Massachusett arrest records contain information related to arrests. Arrest records are generally considered public unless they are exempted under state laws. Public agencies, such as the state police and local sheriff’s offices, are responsible for maintaining arrest records in their jurisdiction. To obtain copies of arrest records, residents must provide the custodians with enough information to search the records accurately. This includes the individual’s name, booking date, arresting agency, and location.
Note: Arrest records are not proof of a criminal conviction. These records do not usually cover the disposition of the case and should not be used as a substitute for criminal records.
Massachusetts Public Sex Offender Information
Massachusetts provides public access to updated information on sex offenders working, living, or attending any school within the Commonwealth through an online sex offender registry. Access to this online registry is free. Members of the public can conduct searches using different search options:
- Search using offender details (offender name, registration status, level)
- Search by city, county, or zip code
- Search by Geography/Neighborhood
Residents can also get more information on sex offenders by contacting local law enforcement or the Sex Offender Registry Board at:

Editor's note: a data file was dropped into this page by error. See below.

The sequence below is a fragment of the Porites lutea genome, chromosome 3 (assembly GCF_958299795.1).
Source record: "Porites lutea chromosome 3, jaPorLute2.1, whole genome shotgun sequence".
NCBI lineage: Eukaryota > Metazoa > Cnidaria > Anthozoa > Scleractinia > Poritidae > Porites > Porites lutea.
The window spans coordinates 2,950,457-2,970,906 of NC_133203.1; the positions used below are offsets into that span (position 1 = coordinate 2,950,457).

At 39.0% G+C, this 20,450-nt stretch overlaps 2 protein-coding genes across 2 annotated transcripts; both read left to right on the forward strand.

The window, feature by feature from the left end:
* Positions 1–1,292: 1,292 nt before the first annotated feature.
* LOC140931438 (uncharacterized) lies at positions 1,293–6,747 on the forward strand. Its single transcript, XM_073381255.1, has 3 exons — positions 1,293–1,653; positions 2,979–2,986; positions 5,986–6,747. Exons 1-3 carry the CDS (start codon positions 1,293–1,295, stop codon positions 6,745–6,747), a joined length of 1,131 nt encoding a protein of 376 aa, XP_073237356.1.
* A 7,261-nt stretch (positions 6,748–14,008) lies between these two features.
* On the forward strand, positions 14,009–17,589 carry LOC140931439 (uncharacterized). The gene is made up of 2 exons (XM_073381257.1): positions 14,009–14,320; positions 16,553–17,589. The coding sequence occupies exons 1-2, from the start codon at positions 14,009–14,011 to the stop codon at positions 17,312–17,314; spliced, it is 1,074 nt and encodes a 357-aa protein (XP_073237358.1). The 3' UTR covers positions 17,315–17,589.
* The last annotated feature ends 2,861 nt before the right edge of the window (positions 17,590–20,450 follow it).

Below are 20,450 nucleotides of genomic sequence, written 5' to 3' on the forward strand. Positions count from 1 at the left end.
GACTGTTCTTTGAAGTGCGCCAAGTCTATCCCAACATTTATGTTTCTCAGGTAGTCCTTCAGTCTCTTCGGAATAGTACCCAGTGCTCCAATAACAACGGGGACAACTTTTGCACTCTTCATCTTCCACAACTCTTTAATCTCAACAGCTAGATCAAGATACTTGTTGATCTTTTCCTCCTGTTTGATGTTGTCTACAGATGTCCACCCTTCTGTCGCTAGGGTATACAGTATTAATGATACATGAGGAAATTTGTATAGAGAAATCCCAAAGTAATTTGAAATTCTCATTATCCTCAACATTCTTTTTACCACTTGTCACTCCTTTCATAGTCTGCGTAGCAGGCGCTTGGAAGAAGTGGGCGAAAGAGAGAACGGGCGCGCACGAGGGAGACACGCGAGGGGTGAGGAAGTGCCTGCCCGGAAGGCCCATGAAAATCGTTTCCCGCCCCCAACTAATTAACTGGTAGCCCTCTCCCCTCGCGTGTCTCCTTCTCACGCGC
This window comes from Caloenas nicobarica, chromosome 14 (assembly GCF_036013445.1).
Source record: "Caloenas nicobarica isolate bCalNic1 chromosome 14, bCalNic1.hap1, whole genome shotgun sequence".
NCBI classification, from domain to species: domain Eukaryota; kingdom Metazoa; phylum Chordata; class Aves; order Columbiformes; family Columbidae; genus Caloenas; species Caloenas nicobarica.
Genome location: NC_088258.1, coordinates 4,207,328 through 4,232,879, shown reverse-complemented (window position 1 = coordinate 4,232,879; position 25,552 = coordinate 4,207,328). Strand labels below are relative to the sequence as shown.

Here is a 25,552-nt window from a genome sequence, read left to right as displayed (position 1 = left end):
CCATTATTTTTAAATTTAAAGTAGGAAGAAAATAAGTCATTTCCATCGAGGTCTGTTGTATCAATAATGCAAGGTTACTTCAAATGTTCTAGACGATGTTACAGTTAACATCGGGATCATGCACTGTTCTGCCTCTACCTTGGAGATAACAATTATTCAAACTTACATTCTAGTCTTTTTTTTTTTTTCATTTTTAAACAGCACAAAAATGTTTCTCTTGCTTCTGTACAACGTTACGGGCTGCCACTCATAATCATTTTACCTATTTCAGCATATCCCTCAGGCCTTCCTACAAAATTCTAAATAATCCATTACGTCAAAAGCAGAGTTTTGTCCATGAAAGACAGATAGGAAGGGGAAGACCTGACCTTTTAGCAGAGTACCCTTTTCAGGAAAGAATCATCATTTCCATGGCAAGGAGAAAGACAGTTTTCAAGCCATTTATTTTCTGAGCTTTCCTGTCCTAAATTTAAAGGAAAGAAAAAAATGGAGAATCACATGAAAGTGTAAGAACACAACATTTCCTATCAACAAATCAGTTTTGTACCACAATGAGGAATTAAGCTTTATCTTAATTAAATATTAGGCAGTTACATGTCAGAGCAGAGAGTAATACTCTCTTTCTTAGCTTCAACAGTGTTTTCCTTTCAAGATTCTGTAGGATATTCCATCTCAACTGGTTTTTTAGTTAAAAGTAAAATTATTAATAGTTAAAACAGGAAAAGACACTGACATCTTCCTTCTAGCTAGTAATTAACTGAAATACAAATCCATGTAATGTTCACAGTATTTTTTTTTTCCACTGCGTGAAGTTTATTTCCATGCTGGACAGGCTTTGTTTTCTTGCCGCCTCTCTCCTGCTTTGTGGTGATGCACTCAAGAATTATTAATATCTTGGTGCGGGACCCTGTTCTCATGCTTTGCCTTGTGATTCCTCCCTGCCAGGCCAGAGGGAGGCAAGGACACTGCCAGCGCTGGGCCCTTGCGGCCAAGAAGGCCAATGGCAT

Sex Offender Registry Board,
P.O. Box 392,
North Billerica, MA 01862
Note: Information on level 1 sex offenders is closed to the public. Although the registry provides access to a vast database of offenders, the information is restricted to only level 2 and level 3 offenders. Only specific agencies, such as state and municipal police departments, can access such records. Other agencies include the Department of Probation, the Department of Mental Health, and the Department of Youth Services.
Massachusetts Public Court Records
Massachusetts public court records consist of files, documents, and information compiled during courtroom proceedings across the Commonwealth's court system. Such records are generally maintained and controlled by designed court clerks. Some types of public court records include: